non-renewable energy: Resources, such as fossil fuels, that cannot be replaced by natural processes at the same rate it is consumed.

peak oil : The point at which the rate that a non-renewable resource (oil) can be produced declines due to the limitations of extraction processes and the availability of the resource.

photovoltaic: A chemical process that releases electrons from a semi-conductor material in the presence of sunlight to generate electricity.

renewable energy: Resources, such as wind and water, that can be recycled or replaced at a rate faster than they are consumed.

solar energy: Energy from the sun; often captured directly as heat or as electricity through a photovoltaic process.

system component: One process in a system comprised of many processes or components.

uranium: An element that releases heat as it undergoes radioactive decay.

wind energy: Energy transferred with the motion of air in the lower atmosphere that arises from differential heating of the Earth. The energy in the wind can be extracted as mechanical energy to do work such as grind grains (a wind mill) or generate electricity (wind turbine).

Associated Activities

  • Renew-a-Bead - A quantitative activity shows how non-renewable resources are depleted over time.
  • Energy Sources Research - Students research a particular question of energy source and prepare a report or brief presentation to share with the class (or as a homework assignment).
  • Energy Systems - Students review diagrams of energy systems and label components.

Attachments

Assessment

Class Discussion: At the beginning of the lesson, lead a class discussion to evaluate what students already know about energy sources. Through this brainstorming session, see at what level the students need concepts reinforced.

Worksheet: Have students complete the questions and hand in the Renew-a-Bead Worksheet. Review their answers to gauge their comprehension of the subject matter.

Homework: The fossil fuel graphing activity reinforces the concept that these are non-renewable resources.

Quiz: At the end of this lesson, administer the quiz, which covers materials in lessons 4 and 5.

Research Project (or Homework): The research project on energy sources requires students to read and synthesize information to understand and answer questions related to a particular energy source

References

R.E.A.C.T. Renewable Energy Activities – Choices for Tomorrow Teacher's Activity Guide, National Renewable Energy Laboratory Education Programs, Golden, CO. Accessed December 29, 2008. http://www.nrel.gov/docs/gen/fy01/30927.pdf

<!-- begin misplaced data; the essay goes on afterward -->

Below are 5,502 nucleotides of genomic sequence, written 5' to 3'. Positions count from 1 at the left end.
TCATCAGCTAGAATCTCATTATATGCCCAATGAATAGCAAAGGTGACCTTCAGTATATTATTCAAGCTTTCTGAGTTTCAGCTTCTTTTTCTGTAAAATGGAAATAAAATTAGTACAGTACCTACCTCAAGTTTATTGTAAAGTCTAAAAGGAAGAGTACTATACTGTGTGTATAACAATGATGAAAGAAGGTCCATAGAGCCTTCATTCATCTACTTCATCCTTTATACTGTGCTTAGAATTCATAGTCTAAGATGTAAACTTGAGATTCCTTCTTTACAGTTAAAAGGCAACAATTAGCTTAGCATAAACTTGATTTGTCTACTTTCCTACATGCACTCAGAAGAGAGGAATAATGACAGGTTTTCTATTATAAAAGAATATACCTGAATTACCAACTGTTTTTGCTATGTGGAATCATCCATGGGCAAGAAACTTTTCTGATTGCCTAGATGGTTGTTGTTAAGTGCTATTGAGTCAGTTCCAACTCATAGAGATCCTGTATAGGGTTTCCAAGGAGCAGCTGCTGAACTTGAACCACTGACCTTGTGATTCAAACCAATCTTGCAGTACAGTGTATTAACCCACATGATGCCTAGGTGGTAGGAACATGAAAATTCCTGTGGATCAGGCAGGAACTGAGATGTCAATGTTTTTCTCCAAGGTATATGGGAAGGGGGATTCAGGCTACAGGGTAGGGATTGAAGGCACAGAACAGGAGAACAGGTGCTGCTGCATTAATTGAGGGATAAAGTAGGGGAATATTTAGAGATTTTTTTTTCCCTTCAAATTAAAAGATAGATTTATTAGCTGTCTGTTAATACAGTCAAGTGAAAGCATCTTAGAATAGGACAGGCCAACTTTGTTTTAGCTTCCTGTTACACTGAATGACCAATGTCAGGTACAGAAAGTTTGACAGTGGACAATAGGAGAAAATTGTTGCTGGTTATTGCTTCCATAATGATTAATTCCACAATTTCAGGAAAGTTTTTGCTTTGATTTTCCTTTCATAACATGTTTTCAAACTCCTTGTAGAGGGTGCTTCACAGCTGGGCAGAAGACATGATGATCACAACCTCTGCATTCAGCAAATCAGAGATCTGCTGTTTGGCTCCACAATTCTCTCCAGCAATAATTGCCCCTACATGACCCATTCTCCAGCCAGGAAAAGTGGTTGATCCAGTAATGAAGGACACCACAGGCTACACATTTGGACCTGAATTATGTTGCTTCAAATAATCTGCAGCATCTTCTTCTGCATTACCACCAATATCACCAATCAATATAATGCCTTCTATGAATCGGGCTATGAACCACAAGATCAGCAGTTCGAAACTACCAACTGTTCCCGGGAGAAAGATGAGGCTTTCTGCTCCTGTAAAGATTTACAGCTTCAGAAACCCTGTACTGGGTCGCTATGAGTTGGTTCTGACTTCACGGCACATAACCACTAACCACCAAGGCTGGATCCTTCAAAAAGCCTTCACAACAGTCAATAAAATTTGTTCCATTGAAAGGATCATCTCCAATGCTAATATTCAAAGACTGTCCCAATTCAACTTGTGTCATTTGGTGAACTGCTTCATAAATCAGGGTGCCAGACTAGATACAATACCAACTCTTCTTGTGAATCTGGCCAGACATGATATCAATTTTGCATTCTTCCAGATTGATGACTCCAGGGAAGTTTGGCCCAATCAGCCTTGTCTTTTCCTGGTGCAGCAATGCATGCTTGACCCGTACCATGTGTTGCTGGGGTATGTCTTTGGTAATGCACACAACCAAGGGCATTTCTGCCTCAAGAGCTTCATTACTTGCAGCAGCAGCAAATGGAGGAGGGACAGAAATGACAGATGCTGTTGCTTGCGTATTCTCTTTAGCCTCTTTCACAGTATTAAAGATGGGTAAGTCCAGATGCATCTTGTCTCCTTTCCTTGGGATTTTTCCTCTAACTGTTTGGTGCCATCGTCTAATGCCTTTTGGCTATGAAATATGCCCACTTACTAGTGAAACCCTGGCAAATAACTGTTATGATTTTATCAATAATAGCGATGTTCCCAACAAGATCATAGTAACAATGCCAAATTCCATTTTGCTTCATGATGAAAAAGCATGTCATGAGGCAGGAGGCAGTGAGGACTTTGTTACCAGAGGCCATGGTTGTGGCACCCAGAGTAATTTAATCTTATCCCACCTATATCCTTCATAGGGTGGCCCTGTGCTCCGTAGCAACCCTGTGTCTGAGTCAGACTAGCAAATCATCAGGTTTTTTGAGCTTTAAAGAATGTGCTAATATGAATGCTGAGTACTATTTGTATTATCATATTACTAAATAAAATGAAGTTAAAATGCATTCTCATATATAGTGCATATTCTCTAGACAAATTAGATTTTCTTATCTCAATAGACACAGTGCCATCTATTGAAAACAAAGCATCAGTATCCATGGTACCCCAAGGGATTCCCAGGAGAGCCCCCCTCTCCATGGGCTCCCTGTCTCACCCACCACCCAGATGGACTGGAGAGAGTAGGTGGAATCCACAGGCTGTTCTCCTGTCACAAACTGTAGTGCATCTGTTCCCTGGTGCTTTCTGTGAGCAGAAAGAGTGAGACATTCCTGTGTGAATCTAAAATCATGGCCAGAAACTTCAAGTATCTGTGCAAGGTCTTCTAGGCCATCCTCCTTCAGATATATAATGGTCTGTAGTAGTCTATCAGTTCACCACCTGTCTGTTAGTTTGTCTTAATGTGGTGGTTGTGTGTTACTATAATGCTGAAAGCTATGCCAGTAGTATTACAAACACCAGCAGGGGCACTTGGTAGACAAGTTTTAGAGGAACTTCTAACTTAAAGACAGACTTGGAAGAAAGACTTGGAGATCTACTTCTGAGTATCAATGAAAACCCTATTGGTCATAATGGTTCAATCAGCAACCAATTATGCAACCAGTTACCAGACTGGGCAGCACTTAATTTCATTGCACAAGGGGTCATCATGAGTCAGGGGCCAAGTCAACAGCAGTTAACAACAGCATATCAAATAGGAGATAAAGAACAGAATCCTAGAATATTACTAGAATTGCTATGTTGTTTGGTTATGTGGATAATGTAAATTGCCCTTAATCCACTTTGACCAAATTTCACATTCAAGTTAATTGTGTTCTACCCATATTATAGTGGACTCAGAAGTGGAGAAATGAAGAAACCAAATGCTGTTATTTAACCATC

Energy Information Administration, EIA Kid's Page – Energy Facts. US Department of Energy. Accessed December 29, 2008. http://www.eia.doe.gov/kids/energyfacts/index.html

Biggs, A., Burns, J., Daniel, L.H., Ezralson, C., Feather, R.M., Horton, P.M., McCarthy, T.K., Ortleb, E., Snyder, S.L., Werwa, E. Science Voyages: Exploring Life, Earth and Physical Science, Level Red., Glencoe/McGraw Hill: New York, 2000.

Intermediate Level Science Core Curriculum, Grades 5-8, New York State Education, Department, accessed December 31, 2008. http://www.emsc.nysed.gov/ciai/mst/pub/intersci.pdf

Other Related Information

General Teaching Plan:

This is a multi-day lesson that includes an introduction to energy sources, an activity to understand the value of renewable energy resources, and research on specific sources and their conversions.

Day 1: Intro to Sources

  • Brainstorm and present PowerPoint photos to introduce this lesson (see introductory materials).
  • Assign the Fossil Fuel Graphing Homework.

Day 2: Renewable/Non-renewable resources

  • Complete the Renew-a-Bead Activity.

Day 3: Discuss the results of the Renew-a-Bead Activity and Fossil Fuel Graphing Homework.

Day 4: Energy Sources Research Activity

Day 5: Energy Sources Research (continued)

Day 6: Energy Sources Research presentations and summary (+energy sources trivia, if time)

Day 7: Energy Systems Activity

Day 8: Energy Sources, Systems and Conversions Assessment Quiz

This lesson was originally published by the Clarkson University K-12 Project Based Learning Partnership Program and may be accessed at http://www.clarkson.edu/highschool/k12/project/energysystems.html.

Contributors

Susan Powers; Jan DeWaters; and a number of Clarkson and St. Lawrence students in the K-12 Project Based Learning Partnership Program

Copyright

© 2013 by Regents of the University of Colorado; original © 2008 Clarkson University

Supporting Program

Office of Educational Partnerships, Clarkson University, Potsdam, NY

Acknowledgements

This lesson was developed under National Science Foundation grants no. DUE 0428127 and DGE 0338216. However, these contents do not necessarily represent the policies of the National Science Foundation, and you should not assume endorsement by the federal government.

Last modified: August 4, 2017